Platooning MAN Trucks Claim Fuel Savings But Driver Interventions

MAN Trucks says its highway platooning trials have shown fuel savings of up to 4% but with drivers having to intervene every 1,240 miles.

While the automaker claims to be happy with the pilot conducted in cooperation with Fresenius University of Applied Sciences, questions will still hang over how much time drivers will get to take over control from the autonomous technology to avert collisions. The trials saw trucks driving electronically linked in German on the Autobahn 9 between the Nuremberg and Munich branches of the logistics company DB Schenker over the course of seven months. Researchers claim these are the key results of the world’s first field test with truck platoons in real logistics operations.

As part of a research project sponsored by the Federal Ministry of Transport and Digital Infrastructure (BMVI), professional drivers drove two electronically linked vehicles covering about 21,750 test miles driving at a distance of between 50-ft and 70-ft. Drivers reported that vehicles ducking into the gap between the truck was “disagreeable” and would prefer to operate with a smaller gap of as little as 32-ft. The BMVI contributed funding of around $2M to the research project.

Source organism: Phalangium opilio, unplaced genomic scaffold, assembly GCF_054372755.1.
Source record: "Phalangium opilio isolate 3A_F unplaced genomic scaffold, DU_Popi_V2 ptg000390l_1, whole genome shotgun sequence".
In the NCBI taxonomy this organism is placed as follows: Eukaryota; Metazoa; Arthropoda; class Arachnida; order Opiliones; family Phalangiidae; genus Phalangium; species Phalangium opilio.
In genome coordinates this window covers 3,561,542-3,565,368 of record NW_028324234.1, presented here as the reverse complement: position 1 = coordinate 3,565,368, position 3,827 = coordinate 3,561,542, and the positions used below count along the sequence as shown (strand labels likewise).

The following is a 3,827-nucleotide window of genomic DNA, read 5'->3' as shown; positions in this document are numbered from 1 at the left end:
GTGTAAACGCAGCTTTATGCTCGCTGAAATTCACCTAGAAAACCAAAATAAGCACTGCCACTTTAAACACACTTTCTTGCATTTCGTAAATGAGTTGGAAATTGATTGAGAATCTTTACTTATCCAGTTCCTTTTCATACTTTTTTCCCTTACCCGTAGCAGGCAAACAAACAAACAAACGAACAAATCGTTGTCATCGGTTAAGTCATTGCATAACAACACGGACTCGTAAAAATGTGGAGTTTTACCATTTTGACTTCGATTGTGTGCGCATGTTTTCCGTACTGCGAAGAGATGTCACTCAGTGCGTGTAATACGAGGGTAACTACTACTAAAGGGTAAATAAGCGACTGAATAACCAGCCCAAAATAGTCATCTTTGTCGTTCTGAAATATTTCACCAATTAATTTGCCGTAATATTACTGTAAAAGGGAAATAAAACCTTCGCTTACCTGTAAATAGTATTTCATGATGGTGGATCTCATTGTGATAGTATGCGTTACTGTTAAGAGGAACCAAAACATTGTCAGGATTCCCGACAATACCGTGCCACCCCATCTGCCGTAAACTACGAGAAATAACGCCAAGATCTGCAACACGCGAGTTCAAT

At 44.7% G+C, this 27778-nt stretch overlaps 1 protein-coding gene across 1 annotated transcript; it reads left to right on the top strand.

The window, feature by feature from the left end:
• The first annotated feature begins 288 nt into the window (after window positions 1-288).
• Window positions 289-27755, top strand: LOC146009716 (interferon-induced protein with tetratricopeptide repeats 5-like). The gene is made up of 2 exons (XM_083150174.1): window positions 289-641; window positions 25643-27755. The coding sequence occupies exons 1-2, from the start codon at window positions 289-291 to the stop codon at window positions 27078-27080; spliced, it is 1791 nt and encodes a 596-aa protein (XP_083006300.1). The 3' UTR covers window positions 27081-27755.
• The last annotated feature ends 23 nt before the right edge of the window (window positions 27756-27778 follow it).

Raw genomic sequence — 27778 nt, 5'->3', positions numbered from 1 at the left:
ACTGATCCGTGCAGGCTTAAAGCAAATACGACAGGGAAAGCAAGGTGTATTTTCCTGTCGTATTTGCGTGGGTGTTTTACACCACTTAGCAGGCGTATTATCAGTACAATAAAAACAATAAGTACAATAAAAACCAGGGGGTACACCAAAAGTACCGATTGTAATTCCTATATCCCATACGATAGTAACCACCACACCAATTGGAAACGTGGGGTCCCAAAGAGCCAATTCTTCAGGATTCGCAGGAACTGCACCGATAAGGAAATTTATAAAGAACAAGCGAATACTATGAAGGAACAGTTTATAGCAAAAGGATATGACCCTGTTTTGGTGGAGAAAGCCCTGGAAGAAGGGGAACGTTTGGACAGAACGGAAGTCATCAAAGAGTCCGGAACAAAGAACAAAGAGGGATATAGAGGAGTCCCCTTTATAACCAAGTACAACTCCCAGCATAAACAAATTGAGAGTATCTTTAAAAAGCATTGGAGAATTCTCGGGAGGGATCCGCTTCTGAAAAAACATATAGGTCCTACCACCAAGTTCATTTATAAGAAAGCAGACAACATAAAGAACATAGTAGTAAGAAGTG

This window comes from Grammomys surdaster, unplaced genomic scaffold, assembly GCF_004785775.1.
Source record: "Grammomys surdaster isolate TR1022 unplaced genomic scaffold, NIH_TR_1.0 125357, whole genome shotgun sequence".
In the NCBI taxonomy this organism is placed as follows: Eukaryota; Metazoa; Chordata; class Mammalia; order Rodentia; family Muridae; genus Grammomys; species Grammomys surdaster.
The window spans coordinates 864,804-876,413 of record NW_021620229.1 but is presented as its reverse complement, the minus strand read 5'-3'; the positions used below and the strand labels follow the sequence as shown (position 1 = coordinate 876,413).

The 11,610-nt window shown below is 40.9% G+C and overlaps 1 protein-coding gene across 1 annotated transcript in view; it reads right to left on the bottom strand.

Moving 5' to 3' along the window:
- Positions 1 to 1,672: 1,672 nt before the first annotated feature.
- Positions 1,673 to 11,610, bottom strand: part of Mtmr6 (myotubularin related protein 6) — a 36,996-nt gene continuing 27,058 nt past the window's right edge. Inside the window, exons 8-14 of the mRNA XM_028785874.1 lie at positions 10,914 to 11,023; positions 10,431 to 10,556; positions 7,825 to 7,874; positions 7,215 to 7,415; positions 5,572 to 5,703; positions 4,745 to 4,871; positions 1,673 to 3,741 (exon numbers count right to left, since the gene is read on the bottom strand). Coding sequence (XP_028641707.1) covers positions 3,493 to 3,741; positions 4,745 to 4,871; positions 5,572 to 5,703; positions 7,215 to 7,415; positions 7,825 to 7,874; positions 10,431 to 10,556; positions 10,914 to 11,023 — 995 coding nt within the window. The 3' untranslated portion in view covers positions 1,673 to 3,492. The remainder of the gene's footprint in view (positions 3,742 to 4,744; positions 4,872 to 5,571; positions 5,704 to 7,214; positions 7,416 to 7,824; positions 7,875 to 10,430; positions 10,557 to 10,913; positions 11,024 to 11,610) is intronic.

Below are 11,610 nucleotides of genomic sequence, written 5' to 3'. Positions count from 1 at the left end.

Joachim Drees, chairman of the management board of MAN Truck & Bus, said: “We were able to show that platooning has the potential to contribute to the reduction of fuel consumption and CO2 emissions. First and foremost, we are pleased that the system works reliably and can increase safety on the motorway. Accordingly, platooning is an important step for us on the way to automation.”

— Paul Myles is a seasoned automotive journalist based in London. Follow him on Twitter @Paulmyles_


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